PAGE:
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This question already has an answer here:

How to find the limit of: $$ \lim_{x\to \infty }x\left(\sqrt[x]{a}-1\right)$$ Without using L'hôspital rule.

I've tried to bound the term and use the squeeze theorem but I couldn't find the right upper bound. I've also tried to convert $a^\frac{1}{x}$ to $e^{\frac{1}{x}\ln{a}}$ but it didn't help me.

Whats the right way to evaluate that limit?

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marked as duplicate by egreg, M Turgeon, Claude Leibovici, user63181, Yiorgos S. Smyrlis Mar 27 '14 at 13:53

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  • $\begingroup$ $\ln a$. Taylor expand. $\endgroup$ – Chris Gerig Jan 13 '14 at 9:22
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$$ \lim_{x\to +\infty } x \left(a^{1/x}-1\right) = \lim_{x\to +\infty } (\ln a) \frac{e^{(\ln a)/x} - 1}{(\ln a)/x} = (\ln a)\lim_{u \to 0} \frac{e^u - 1}{u} = (\ln a)f'(0) = \ln a,$$ where $f(u) = e^u$, and we've made the substitution $u = (\ln a)/x$ in the second limit.

Edit: Alternatively, and perhaps more simply,

$$ \lim_{x\to +\infty } x \left(a^{1/x}-1\right) = \lim_{x\to +\infty } \frac{a^{1/x} - 1}{1/x} = \lim_{u \to 0} \frac{a^u - 1}{u} = g'(0) = \ln a,$$ where $g(u) = a^u$.

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  • $\begingroup$ Perhaps in your last line you mean $g(u)$? $\endgroup$ – preferred_anon Jan 13 '14 at 10:04
  • $\begingroup$ Yes, I'll edit my answer to correct that. Thanks. $\endgroup$ – user120974 Jan 13 '14 at 10:05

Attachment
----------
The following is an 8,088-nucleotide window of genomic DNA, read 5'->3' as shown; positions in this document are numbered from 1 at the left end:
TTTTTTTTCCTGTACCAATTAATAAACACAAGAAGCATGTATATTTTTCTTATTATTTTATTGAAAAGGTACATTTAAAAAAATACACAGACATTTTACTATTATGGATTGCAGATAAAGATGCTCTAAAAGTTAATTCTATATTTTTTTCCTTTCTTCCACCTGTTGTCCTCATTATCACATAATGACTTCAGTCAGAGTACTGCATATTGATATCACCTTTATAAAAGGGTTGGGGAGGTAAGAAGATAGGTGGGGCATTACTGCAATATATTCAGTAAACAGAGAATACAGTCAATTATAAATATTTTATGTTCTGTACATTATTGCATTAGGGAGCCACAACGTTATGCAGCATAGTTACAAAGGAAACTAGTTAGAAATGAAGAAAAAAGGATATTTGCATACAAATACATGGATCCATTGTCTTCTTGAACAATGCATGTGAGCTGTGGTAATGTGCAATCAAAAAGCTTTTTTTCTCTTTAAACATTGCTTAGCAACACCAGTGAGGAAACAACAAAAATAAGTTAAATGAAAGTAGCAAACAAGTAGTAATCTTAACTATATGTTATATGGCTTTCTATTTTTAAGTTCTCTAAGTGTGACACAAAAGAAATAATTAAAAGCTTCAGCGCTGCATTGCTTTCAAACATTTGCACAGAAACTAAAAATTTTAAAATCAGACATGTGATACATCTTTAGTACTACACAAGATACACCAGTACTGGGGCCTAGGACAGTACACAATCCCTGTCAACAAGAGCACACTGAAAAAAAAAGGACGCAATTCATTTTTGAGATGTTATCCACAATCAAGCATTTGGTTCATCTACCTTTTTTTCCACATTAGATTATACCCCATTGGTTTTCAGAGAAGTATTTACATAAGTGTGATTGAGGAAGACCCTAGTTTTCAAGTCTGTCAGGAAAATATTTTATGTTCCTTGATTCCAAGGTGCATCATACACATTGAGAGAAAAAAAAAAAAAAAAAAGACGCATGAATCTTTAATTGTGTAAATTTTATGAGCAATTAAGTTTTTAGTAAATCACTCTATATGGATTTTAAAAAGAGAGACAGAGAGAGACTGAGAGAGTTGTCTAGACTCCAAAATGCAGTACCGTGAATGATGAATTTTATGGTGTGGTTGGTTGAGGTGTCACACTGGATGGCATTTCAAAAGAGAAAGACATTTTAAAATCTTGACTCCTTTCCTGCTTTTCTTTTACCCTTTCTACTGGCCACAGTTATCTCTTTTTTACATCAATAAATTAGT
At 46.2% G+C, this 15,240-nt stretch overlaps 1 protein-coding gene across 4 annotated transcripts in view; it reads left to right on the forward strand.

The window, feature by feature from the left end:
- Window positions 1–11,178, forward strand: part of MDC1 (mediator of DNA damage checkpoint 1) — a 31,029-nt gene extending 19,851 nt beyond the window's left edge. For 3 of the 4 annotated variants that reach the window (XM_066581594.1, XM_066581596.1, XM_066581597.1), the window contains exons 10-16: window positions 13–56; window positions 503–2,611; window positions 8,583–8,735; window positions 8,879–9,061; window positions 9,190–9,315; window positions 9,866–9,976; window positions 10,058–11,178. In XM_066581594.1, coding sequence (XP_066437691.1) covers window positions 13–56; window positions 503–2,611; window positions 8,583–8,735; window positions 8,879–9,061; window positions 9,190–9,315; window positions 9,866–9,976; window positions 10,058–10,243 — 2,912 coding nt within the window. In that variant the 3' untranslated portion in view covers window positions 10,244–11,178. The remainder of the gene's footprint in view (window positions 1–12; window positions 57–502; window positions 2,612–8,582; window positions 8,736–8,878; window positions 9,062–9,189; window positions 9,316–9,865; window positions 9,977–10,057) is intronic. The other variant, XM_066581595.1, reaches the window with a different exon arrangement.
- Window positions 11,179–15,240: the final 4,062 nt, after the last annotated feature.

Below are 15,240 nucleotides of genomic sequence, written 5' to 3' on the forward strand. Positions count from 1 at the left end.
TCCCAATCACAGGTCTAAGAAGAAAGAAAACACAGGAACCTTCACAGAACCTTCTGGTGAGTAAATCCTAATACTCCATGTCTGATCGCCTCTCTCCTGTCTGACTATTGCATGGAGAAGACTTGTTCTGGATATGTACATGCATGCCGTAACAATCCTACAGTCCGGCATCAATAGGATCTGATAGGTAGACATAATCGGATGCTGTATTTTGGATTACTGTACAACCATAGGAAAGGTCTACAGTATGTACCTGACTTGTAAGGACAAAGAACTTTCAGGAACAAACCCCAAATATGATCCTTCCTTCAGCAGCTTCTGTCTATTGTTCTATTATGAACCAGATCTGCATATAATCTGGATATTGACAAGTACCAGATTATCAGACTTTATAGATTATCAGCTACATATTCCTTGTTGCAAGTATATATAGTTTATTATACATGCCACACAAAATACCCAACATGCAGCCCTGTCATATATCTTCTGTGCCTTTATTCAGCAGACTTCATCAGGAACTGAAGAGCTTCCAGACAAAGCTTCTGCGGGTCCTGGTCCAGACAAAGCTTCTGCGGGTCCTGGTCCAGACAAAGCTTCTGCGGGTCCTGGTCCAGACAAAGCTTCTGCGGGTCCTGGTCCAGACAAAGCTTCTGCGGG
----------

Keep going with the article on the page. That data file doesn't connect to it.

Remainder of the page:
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Setting $\displaystyle \frac1x=h$

$$\lim_{n\to\infty}x(\sqrt[x]a-1)=\lim_{h\to0}\frac{a^h-1}h=\ln a\lim_{h\to0}\frac{e^{h\ln a}-1}{h\ln a}=\cdots$$

Use Proof of $ f(x) = (e^x-1)/x = 1 \text{ as } x\to 0$ using epsilon-delta definition of a limit

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This limit is called Halley’s formula. For each fixed $a$, there exists an $N$ such that $x > N$ implies $\left|\frac{\log(a)}{x}\right|<1$. Note that if $|a|<1$ $$\begin{align}e^a&=1+a+\frac{1}{2}a^2+...\\&\leq1+a+a^2(\frac{1}{2}+\frac{1}{3!}|a|+\frac{1}{4!}|a|^2+...)\\&\leq1+a+a^2(1+|a|+|a|^2+...)\\&=1+a+\frac{a^2}{1-|a|}.\end{align}$$ On the other hand, modifying the above estimates, we have $$\begin{align}e^a&=1+a+\frac{1}{2}a^2+...\\&\geq1+a-a^2(\frac{1}{2}+\frac{1}{3!}|a|+\frac{1}{4!}|a|^2+...)\\&\geq1+a-a^2(1+|a|+|a|^2+...)\\&=1+a-\frac{a^2}{1-|a|}.\end{align}$$ Now write $e^{\frac{\log(a)}{x}}$ as a series in $\frac{\log(a)}{x}$ to obtain: $$1+\frac{\log(a)}{x}-\frac{\left(\frac{\log(a)}{x}\right)^2}{1-\left|\frac{\log(a)}{x}\right|}<e^{\frac{\log(a)}{x}}<1+\frac{\log(a)}{x}+\frac{\left(\frac{\log(a)}{x}\right)^2}{1-\left|\frac{\log(a)}{x}\right|}$$ and so $$-\frac{\frac{\log^2(a)}{x}}{1-\left|\frac{\log(a)}{x}\right|}<x(e^{\frac{\log(a)}{x}}-1)-\log(a)<\frac{\frac{\log^2(a)}{x}}{1-\left|\frac{\log(a)}{x}\right|}$$ Thus the result follows from the squeeze theorem, $\frac{\log^2(a)}{x}\to0$ as $x\to\infty$.

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